Alford et al v. Moulder
ORDER granting 24 Motion to Stay Case. Signed by District Judge Carlton W. Reeves on 10/17/2016. (AC)
IN THE UNITED STATES DISTRICT COURT
FOR THE SOUTHERN DISTRICT OF MISSISSIPPI
NYKOLAS ALFORD; STEPHEN
THOMAS; and ACLU OF MISSISSIPPI
CAUSE NO. 3:16-CV-350-CWR-LRA
JUDY MOULDER, in her official capacity
as Mississippi State Registrar of Vital
Before the Court is the State’s motion to stay. Docket No. 24. The matter is fully briefed
and ready for adjudication.
Nykolas Alford, Stephen Thomas, and the ACLU of Mississippi filed this case seeking to
enjoin House Bill 1523. The Court evaluated their motion for preliminary injunction and denied
it in a written Order. Docket No. 20. The plaintiffs’ subsequent motion for reconsideration was
also denied. Docket No. 23.
Shortly thereafter, in a related case called Barber v. Bryant, this Court found that HB
1523 was substantially likely to violate the First and Fourteenth Amendments to the United
States Constitution. Barber v. Bryant, --- F. Supp. 3d ---, 2016 WL 3562647 (S.D. Miss. June 30,
2016). The Barber plaintiffs also demonstrated that they were entitled to a preliminary injunction
preventing the law from going into effect. Id. The injunction issued on June 30, 2016. Id.
Two of the State defendants promptly appealed to the United States Court of Appeals for
the Fifth Circuit. That court decided that HB 1523 will remain enjoined pending appeal. See
Barber v. Bryant, --- F.3d ---, 2016 WL 4375014, at *1 (5th Cir. Aug. 12, 2016) (denying State’s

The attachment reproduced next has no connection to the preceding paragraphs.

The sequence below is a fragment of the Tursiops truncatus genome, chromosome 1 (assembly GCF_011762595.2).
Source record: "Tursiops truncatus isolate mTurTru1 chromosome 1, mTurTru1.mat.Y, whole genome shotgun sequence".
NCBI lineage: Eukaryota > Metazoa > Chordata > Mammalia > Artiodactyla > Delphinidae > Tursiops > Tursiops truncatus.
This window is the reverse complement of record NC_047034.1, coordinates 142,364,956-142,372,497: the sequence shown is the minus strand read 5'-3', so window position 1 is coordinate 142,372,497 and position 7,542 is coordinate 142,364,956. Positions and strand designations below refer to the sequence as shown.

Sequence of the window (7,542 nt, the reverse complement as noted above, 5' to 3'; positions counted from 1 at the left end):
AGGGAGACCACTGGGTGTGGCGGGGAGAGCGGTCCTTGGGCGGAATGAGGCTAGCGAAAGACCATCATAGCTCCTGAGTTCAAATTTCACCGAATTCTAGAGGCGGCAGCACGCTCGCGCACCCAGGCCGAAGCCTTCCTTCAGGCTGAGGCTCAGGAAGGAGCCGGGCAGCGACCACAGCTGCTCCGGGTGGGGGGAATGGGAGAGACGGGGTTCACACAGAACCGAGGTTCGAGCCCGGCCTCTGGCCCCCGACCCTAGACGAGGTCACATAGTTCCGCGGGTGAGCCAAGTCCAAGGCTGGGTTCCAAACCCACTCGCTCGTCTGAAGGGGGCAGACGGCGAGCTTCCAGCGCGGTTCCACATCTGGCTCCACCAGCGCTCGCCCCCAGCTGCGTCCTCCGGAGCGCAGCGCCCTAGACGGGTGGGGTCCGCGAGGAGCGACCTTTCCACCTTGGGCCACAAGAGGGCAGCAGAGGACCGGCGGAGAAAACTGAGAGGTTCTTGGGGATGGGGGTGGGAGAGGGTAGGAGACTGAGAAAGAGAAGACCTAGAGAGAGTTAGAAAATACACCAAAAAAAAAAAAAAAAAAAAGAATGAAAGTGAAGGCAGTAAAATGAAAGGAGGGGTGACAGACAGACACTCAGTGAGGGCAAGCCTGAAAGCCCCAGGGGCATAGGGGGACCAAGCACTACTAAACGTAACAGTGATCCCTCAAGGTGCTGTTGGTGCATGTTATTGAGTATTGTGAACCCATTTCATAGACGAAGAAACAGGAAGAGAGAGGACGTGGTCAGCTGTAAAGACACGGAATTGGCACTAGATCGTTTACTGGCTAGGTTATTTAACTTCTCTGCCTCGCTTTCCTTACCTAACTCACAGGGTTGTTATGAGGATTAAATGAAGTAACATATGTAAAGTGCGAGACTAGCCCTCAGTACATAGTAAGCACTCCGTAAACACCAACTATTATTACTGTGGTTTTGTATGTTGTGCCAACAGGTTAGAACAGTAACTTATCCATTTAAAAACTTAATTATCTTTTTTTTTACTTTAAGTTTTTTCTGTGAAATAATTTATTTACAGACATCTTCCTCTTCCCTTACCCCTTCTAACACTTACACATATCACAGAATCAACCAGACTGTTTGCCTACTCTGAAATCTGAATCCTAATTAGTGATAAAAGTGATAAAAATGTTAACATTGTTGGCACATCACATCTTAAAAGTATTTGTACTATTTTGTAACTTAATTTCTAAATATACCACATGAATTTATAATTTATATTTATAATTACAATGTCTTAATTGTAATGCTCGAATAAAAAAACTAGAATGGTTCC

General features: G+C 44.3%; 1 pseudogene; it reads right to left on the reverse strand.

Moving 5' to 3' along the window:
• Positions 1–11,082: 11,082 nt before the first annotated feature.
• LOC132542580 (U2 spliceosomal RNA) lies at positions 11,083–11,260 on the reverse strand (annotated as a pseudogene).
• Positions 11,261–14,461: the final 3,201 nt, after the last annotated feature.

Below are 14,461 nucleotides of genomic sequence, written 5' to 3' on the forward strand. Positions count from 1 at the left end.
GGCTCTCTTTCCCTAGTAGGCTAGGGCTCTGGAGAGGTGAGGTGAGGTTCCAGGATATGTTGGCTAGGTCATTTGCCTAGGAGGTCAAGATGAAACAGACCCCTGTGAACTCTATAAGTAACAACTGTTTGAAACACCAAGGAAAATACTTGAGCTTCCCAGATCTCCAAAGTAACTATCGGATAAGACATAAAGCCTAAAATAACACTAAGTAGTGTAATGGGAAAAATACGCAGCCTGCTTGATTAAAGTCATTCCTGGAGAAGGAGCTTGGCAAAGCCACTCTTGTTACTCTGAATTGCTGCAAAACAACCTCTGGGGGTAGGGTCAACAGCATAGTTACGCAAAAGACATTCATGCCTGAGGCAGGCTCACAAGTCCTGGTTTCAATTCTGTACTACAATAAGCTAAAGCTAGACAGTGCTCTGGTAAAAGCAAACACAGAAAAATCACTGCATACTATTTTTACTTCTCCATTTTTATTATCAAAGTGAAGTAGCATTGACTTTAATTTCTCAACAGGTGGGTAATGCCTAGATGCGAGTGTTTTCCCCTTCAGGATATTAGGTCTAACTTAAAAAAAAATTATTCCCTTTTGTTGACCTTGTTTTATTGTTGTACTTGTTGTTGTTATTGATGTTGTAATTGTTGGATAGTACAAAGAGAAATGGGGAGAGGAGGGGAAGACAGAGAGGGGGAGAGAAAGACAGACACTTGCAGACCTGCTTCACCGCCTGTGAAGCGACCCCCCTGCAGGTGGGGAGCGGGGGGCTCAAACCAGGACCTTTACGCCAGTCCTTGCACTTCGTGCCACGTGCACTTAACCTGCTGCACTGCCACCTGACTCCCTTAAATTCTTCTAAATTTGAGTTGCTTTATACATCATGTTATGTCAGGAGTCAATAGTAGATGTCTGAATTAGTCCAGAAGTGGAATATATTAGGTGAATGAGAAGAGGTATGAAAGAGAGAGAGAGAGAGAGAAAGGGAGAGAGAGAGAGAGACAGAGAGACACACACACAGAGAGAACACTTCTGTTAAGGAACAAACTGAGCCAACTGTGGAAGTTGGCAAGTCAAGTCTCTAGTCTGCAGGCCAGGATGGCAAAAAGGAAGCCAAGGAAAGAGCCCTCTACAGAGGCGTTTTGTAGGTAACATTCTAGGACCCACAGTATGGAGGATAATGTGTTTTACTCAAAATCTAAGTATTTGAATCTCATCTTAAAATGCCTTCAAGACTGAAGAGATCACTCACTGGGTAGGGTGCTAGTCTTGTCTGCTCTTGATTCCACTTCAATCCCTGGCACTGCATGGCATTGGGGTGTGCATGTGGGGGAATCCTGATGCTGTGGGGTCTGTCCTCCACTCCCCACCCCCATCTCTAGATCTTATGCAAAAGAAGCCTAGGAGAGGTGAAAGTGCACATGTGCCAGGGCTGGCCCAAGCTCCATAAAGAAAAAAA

motion to let HB 1523 go into effect immediately). As a result, HB 1523 will have no effect for
the foreseeable future.
The present motion followed.
The State contends that this matter should be paused pending resolution of the Barber
appeal. It observes that HB 1523 is enjoined and cannot harm the plaintiffs for the time being.
The plaintiffs respond that “staying the case now before the merits are decided would
leave Plaintiffs unprotected for a critical period of time if the Fifth Circuit overturns the existing
preliminary injunctions in Barber.” Docket No. 28, at 1-2. “In order to provide seamless
protection for Plaintiffs’ constitutional rights, the Court should allow the case to proceed to the
merits and issue a declaratory judgment in Plaintiffs’ favor so that, in the event that the existing
preliminary injunctions are vacated, the Court can enter a narrower injunction in this case
without delay.” Id. at 2.
“A court is within its discretion to grant a stay when a related case with substantially
similar issues is pending before a court of appeals.” Greco v. Nat’l Football League, 116 F.
Supp. 3d 744, 761 (N.D. Tex. 2015) (citation omitted). As the Supreme Court has explained,
the power to stay proceedings is incidental to the power inherent in every court to
control the disposition of the causes on its docket with economy of time and effort
for itself, for counsel, and for litigants. How this can best be done calls for the
exercise of judgment, which must weigh competing interests and maintain an
even balance. True, the suppliant for a stay must make out a clear case of hardship
or inequity in being required to go forward, if there is even a fair possibility that
the stay for which he prays will work damage to some one else. Only in rare
circumstances will a litigant in one cause be compelled to stand aside while a
litigant in another settles the rule of law that will define the rights of both.
Landis v. N. Am. Co., 299 U.S. 248, 254-55 (1936) (citations omitted).
Whether to grant a stay pending resolution of another case is a fact-sensitive question. In
re Beebe, 56 F.3d 1384, 1995 WL 337666, at *3 (5th Cir. 1995). If such a stay is granted, it must